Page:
FEATURED BUSINESS: Heaven in a hand basket

Julie Kleinrath,in green, owner of Woven Designs, 537 Main Street teaching a basket weaving class at the store in downtown Grand Junction.



Weaving a basket at Woven Designs, 537 Main Street.



QUICKREAD

BUSINESS



To paraphrase the gospel, downtown artist, crafter, teacher and retailer Julie Kleinrath couldn’t hide her light under a bushel basket if she tried.

Owner of Woven Designs, 537 Main St., Kleinrath designs and weaves works of art with many practical uses.

The warp and weft of her most exquisite artscapes suggest living forms forged from natural reed shipped all the way from Thailand.

Sometimes the reed is dyed with color. Often it is not.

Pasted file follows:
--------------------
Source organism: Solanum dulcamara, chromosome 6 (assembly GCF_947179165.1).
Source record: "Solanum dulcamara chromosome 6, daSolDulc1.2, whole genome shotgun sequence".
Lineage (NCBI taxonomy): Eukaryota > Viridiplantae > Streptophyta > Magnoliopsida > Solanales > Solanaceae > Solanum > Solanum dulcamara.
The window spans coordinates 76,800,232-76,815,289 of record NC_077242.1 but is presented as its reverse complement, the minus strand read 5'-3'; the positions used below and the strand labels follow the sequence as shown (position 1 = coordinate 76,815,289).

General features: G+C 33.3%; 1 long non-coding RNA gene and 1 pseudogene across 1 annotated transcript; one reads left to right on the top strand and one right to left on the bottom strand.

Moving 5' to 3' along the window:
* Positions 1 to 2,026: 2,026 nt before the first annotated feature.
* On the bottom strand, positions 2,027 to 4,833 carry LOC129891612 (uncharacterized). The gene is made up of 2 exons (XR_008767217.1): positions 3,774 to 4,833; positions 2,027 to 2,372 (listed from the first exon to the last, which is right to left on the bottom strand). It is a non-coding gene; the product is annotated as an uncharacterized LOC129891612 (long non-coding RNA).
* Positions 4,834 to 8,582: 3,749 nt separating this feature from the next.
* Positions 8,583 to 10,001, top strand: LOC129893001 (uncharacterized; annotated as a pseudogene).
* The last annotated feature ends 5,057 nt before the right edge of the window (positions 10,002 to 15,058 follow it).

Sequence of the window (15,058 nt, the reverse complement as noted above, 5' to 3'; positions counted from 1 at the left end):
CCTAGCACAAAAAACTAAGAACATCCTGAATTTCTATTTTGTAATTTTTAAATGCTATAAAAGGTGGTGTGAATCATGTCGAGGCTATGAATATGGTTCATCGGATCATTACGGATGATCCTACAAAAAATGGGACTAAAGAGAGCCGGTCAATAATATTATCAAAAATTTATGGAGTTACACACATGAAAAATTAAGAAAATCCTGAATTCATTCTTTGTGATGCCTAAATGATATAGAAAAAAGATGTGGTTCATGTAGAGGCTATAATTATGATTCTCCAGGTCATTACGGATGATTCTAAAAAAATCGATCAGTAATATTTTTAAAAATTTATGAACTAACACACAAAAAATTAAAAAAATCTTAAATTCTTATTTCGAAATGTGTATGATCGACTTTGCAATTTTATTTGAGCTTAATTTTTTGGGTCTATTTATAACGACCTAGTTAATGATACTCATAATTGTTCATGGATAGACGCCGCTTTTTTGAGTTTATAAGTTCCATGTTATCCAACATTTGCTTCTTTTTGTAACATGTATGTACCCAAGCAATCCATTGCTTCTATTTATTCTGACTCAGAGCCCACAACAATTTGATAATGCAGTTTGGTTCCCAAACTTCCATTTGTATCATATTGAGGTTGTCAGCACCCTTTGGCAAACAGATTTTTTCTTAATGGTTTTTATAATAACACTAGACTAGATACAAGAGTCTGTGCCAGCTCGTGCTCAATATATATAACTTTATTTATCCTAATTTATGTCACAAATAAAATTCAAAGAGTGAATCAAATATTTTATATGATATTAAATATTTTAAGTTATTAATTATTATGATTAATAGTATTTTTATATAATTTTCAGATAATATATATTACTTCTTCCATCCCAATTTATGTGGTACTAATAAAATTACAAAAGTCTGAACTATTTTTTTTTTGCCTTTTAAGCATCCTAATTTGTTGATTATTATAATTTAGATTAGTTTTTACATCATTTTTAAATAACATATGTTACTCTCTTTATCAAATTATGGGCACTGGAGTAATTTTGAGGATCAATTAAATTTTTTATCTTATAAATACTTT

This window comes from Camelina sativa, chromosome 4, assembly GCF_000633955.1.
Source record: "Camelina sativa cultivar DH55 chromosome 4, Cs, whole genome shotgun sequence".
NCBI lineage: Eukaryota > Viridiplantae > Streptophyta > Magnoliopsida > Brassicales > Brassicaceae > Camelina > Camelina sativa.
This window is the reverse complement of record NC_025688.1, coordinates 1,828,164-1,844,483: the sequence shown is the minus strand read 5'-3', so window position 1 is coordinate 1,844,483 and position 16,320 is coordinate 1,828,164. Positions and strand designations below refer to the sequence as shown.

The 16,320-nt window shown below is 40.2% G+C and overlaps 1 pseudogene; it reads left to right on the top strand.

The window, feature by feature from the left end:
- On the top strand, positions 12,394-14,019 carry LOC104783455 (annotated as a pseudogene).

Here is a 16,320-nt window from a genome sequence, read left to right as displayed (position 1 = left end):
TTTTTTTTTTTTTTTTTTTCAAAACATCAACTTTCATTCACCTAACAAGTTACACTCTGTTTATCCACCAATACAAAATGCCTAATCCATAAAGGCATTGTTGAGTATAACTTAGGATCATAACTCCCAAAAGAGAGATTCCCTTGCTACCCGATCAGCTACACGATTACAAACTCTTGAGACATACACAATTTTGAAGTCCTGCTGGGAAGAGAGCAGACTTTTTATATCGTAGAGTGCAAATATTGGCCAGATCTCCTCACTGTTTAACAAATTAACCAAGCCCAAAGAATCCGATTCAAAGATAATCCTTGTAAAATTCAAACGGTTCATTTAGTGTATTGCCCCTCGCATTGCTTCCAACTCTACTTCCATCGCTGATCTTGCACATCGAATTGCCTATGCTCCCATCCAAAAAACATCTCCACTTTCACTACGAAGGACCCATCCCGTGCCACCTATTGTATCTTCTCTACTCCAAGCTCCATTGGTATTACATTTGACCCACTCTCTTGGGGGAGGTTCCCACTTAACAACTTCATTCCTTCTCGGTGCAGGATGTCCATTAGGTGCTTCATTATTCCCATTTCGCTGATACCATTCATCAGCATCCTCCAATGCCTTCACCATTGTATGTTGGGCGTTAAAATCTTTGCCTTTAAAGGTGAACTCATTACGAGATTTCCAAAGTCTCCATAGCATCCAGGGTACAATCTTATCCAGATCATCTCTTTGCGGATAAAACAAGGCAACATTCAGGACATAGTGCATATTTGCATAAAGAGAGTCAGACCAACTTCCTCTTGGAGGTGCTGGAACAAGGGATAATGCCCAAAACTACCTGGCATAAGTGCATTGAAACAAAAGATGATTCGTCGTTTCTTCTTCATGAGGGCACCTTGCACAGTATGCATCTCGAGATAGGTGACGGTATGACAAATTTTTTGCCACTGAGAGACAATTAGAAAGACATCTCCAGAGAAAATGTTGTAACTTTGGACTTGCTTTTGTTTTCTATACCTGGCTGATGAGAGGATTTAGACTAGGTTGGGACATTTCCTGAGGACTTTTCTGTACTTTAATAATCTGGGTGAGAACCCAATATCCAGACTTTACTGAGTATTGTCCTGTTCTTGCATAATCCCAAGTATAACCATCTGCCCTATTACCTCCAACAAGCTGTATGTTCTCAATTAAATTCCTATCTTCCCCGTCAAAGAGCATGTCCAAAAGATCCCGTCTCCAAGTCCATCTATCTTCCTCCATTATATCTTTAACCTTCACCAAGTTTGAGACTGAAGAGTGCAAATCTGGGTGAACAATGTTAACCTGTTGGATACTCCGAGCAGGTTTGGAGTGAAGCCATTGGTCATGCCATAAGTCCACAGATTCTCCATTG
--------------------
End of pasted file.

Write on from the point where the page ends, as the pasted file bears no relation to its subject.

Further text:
Some designs are built on a wooden base. Others sport leather handles.

Each has a purpose. All are beautiful.

Kleinrath objects to the florid description.

“It’s a basket, for crying out loud,” she said. “There’s no muse about it. It just makes me happy to make it.”

She could be the happiest retailer on the block, judging by her infectious grin and mirthful chuckle. Spending time with Kleinrath is like going to heaven in a hand basket.

Even with 23 years experience designing, weaving and teaching basketry, she hesitates to call her work fine art.

Nevertheless, all her entries in the Mesa County Fair win blue ribbons, she said.

For the first time in her artistic career, she will gauge the interest of fine art galleries and high-end craft festivals starting next year.